The Indian rape penology worse in its abysmally low conviction rate which is as low as 27.8% which would mean out of every 100 accused only 28 gets convicted[4]. The strongest factor out of all is the familial and societal pressure as the NCRB data puts it that 94 out of 100 cases had the accused, a known figure of the victim. This further lowers reporting and charge-sheeting as the punishment is so severe that the victim is pressurized by the family/society to resort to not report.

The reporting and charge-sheeting forms the primary areas of improvement and then comes the conviction rate which further coupled with stringency will act as what is truly envisioned under the ‘Deterrent Theory’ of Rape Penology.

B. Expediency:

The magical figures of 7 days for investigation and 14 days for investigation are highly unlikely to yield any transformative start in the criminal jurisprudence of rape along with 90 days for appeal discharge. It is due to the fact that POCSO and Cr PC anyway propose time limits that are hardly fulfilled. It even took 9 months for a high profiled case of Nirbhaya to be decided by the trial court. Even if the judgments with ‘adequate conclusive evidence’ are passed by the trial courts, this would anyway give the accused right to approach SC under article 136 calling for gross violation of the law. This would anyway lengthen the process and hence, defeat the process of expediency.

The problem of delayed disposal of cases by our courts cannot be solved by floating some legislatively binding numbers but by strengthening the structural, institutional and manpower set-up. Nearly, 2.8 crore cases are pending only in district and subordinate courts and there are only 16,874 judges to try all of them.[5] The disposal of appeal by 90 days is even more difficult as the arrears are even higher in high courts with a greater pendency rate.


The following omission needs clarity and elaboration in the legislation:

Ø The Bill introduced ‘harassment of woman’ section to the IPC which may have grave implications as it is loosely worded and the legislators drafted its definition in the words such as the acts of even ‘distress’, ‘alarm’, ‘shame’ or ‘embarrassment’ to a woman as grounds for harassment to a woman. The terms used are not just vague but also expansive and elaborate in their scope. Such omission in a section for punishment as vast as two years for the first time may also be exploited to infringe the fundamental rights of other individuals in the society.

Ø The quick fix figures floated by the bill is conditioned on the presence of ‘adequate conclusive evidence’ as also for the death penalty. But the devil in the details is that what is ‘adequate conclusive evidence’ has been clearly or even unclearly left undefined under the act. The omission is even not found for definition in the General Clauses Act of 1897. By far, within seven months of the enactment, 338 individuals have been convicted under the Act along with three death penalties but neither trial courts nor Andhra HC has provided a clear pathway or clarified the etymology of the same.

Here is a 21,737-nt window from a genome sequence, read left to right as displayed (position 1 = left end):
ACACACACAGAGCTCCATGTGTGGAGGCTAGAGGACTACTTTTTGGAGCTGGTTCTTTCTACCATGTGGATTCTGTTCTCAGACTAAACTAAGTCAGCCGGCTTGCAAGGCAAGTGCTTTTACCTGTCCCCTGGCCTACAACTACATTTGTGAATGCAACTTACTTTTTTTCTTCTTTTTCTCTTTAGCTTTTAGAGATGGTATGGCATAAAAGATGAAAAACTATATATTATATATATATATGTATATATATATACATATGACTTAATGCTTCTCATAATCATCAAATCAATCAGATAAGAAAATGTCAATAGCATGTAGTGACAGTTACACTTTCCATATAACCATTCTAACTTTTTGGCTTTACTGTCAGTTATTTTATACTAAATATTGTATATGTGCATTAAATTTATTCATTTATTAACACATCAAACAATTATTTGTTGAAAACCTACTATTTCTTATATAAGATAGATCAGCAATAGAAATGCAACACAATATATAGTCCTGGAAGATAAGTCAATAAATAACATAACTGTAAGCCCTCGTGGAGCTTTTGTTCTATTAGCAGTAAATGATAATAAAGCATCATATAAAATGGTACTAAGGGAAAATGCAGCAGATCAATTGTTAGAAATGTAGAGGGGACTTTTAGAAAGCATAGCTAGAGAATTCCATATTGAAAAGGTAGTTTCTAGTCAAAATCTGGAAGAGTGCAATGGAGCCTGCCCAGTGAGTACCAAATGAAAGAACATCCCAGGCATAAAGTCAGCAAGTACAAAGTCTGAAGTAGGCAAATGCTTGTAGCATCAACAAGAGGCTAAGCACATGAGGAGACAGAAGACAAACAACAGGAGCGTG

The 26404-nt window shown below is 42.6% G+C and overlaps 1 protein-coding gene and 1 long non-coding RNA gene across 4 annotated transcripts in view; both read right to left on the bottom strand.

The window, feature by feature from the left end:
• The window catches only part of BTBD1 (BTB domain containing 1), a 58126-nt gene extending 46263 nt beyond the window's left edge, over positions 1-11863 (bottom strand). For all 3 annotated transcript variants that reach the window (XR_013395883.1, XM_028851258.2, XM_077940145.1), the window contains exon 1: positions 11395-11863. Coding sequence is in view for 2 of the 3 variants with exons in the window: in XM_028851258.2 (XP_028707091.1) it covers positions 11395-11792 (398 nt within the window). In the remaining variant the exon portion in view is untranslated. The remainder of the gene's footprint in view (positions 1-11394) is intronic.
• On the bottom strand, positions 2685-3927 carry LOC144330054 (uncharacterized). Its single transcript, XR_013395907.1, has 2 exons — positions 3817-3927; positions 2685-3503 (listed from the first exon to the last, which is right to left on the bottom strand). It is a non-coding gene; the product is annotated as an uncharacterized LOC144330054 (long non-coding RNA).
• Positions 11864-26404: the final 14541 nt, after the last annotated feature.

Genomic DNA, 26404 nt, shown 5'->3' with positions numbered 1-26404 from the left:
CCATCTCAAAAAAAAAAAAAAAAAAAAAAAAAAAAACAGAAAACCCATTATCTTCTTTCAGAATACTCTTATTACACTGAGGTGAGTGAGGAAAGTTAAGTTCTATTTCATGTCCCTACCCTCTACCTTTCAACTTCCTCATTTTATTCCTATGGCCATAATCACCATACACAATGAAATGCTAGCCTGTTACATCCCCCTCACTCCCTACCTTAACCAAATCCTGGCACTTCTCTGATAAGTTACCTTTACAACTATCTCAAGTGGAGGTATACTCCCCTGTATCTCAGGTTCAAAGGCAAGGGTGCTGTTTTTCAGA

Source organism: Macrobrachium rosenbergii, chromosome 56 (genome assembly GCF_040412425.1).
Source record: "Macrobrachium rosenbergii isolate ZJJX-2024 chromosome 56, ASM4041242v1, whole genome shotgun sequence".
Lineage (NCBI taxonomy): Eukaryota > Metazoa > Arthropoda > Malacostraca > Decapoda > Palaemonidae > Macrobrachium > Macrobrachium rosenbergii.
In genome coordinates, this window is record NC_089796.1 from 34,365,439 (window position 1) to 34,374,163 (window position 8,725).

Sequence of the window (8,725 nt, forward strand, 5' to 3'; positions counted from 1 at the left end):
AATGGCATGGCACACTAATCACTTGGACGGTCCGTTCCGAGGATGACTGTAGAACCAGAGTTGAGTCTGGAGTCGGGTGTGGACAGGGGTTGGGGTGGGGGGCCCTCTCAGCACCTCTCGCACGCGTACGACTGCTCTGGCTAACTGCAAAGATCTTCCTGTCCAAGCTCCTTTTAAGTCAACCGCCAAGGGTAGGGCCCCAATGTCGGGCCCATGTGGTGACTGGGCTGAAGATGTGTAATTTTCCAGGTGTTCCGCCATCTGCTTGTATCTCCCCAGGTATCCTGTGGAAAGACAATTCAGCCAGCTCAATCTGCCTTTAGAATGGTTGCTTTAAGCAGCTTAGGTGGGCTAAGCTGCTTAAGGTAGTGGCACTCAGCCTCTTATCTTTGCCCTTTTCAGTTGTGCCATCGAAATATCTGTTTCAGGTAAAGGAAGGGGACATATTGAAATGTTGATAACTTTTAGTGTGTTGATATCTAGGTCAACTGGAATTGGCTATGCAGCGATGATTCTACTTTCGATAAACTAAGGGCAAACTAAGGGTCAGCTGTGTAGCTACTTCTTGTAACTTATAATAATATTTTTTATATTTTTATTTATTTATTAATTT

‘Justice delayed is justice denied’ through what reasoning but is a talking jab for even the layman but it is well contended that the fundamental tenet of the jurisprudence is that ‘1000 culprits can escape, but even one innocent person should not be punished’. The Disha Act with a restrictive interpretation of the problems in the rape penology propounds such a time frame which may be expedient [though conditioned on adequate conclusive evidence] but is in clear violation of principles such as adequate opportunity, cross-examination of prosecution witness and even impartiality as the time period of such lesser timeframe is a severe infringement of fundamental right of a fair trial. The expediency is even redundant as the original laws with 4 months for both trial and investigation has almost no case decided under that period.

The Indian Democracy unlike western democracy [who are champions of one right or the other], is the champion of balancing fundamental rights since every right has restrictions too. The clear-cut indication for the legislators with such an analysis is that the legislative intent and political will of the legislators must not be held in captivity under the fear of appeasing public sentiments. Such enactments are neither the best nor even good attempts by the legislators, simply put, it is the easiest way out.

References:- [1] Prevention of Children from Sexual Offences Act, 2012, §. 8. [2] National Crimes Record Bureau, State of Crimes in India, 2017 (September ,2019). [3] Kanu Sarda , Tougher anti-rape law led to lower conviction, says study, New Indian Express, December 11, 2020. [4] National Crimes Record Bureau, State of Crimes in India, 2016 (December, 2017). [5] National Crimes Record Bureau, State of Crimes in India, 2017 (September ,2019).

Author- Abhyuday Pratap

B.A. LLB(H), Semester II

Dr. Manohar Lohia National Law University, Lucknow